Study finds new model for pediatric appointments improves preventive care for low-income families
Medical Xpress | Sandy Garcia | 11 February 2016
Well-child care visits are the checkups that children receive to ensure optimal health and well-being. The appointments are intended to give pediatricians the opportunity to identify health, social, development and behavioral issues.
However, the checkups typically last just 15 minutes—often not enough time for parents and doctors to discuss parenting issues, child behavior and development, and sources of stress for the family. The lack of time can be especially challenging for low-income families who may require additional education for the parents or whose children may have greater psychosocial and developmental needs.
To address these issues, UCLA researchers partnered with community pediatric practices to systematically redesign the well-child checkup. The resulting program, described in a 2014 study, was Parent-focused Redesign for Encounters, Newborns to Toddlers, or PARENT, which was created to be family-centered and a more effective way to meet parents’ needs in line with nationally recommended preventive care.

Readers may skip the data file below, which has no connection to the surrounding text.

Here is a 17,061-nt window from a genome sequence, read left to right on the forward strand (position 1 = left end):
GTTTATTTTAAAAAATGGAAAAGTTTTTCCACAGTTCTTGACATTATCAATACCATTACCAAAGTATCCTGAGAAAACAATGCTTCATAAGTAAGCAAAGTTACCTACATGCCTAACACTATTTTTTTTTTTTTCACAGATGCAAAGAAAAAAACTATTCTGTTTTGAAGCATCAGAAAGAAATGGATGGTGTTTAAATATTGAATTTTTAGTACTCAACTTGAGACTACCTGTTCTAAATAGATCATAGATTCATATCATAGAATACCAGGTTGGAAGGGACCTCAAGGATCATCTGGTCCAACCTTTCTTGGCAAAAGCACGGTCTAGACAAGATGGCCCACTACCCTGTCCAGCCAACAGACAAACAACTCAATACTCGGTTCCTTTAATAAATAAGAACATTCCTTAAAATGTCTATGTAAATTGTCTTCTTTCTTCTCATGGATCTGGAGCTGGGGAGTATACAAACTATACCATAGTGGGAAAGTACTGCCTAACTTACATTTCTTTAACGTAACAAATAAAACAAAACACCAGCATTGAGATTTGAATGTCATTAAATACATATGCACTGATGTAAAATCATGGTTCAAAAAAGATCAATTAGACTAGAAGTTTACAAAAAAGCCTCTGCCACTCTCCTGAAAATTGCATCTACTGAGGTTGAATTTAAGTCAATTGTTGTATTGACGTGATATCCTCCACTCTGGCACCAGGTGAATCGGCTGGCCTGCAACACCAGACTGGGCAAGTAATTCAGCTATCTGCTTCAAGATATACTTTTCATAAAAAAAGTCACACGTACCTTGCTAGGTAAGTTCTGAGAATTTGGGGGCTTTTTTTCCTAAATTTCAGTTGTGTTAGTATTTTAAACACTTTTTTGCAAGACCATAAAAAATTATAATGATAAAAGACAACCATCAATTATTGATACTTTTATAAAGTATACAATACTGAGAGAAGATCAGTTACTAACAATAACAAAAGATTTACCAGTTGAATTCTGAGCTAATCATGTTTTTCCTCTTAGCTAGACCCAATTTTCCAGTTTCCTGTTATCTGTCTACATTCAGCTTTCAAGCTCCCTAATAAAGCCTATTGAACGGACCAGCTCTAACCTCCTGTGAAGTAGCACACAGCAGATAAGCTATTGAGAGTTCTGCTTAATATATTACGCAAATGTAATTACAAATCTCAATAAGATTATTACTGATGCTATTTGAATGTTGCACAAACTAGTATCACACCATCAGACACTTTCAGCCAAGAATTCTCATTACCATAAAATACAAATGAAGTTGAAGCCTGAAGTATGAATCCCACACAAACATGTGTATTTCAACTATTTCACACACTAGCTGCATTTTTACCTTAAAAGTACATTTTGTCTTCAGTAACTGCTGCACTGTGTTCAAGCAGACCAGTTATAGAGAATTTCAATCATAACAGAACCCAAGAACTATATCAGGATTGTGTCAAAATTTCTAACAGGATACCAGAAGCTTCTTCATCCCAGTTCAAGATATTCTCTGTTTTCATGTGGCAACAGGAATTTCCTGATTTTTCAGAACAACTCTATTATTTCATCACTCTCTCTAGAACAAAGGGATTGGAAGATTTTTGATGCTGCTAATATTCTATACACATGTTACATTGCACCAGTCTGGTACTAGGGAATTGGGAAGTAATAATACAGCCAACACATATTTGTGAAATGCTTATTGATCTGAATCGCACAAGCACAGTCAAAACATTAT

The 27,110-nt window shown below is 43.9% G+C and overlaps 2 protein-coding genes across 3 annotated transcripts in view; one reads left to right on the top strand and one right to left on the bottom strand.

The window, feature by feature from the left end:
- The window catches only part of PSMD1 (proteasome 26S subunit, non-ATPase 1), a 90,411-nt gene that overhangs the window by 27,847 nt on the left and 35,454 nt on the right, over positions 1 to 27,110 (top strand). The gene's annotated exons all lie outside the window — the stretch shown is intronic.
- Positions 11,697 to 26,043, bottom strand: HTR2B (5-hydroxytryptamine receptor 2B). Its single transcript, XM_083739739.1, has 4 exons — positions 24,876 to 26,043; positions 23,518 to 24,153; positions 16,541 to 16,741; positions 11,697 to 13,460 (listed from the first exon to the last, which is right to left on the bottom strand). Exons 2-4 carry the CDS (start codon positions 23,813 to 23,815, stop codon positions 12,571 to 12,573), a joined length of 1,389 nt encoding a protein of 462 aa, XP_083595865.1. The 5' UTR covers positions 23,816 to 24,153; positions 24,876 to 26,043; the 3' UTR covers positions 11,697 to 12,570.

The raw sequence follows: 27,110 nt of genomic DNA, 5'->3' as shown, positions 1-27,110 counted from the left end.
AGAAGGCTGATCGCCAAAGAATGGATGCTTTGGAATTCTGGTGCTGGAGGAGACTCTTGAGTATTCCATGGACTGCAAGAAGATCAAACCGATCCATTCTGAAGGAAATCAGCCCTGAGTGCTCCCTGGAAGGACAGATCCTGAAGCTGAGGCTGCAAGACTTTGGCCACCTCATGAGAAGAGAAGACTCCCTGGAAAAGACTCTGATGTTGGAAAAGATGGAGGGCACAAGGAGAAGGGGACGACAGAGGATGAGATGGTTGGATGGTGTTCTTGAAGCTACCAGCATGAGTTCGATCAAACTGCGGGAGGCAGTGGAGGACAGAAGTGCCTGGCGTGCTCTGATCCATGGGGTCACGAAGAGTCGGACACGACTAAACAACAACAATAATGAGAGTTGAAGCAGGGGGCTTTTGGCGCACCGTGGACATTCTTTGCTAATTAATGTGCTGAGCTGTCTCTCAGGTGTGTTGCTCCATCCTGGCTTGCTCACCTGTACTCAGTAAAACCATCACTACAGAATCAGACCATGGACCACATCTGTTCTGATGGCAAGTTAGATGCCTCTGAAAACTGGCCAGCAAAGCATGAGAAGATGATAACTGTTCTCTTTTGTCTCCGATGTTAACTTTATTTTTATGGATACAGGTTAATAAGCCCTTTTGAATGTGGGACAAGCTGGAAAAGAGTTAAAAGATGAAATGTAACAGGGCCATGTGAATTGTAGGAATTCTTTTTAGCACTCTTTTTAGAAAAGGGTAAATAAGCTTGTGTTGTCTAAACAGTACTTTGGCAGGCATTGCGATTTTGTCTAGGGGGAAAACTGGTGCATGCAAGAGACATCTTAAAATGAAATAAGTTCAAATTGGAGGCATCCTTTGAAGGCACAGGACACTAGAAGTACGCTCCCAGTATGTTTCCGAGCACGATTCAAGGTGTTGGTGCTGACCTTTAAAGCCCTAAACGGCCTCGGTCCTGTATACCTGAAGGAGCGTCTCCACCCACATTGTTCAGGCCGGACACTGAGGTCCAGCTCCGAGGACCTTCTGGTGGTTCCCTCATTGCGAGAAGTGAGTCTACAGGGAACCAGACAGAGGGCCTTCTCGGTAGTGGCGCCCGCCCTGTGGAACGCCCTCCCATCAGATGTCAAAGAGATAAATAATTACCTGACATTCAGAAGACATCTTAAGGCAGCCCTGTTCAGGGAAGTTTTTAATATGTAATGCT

Now, in a clinical trial of PARENT, UCLA researchers have found that the new model significantly improved the delivery of well-child care and reduced the number of visits families make to the emergency department. Their findings are reported online Feb. 10 in the journal Pediatrics.
One key piece of the new model is having a trained health educator—a “parent coach”—provide routine preventive care services during the check-ups, in place of a doctor or nurse.
“This was in contrast to the traditional check-up visit that relies on a physician or nurse practitioner to provide preventive health services,” said Dr. Tumaini Coker, the study’s lead author and an assistant professor of pediatrics at Mattel Children’s Hospital UCLA. “Parents had more time to receive customized preventive care services with the coach who could more readily connect them with community resources, conduct routine screenings and provide family-centered counseling.”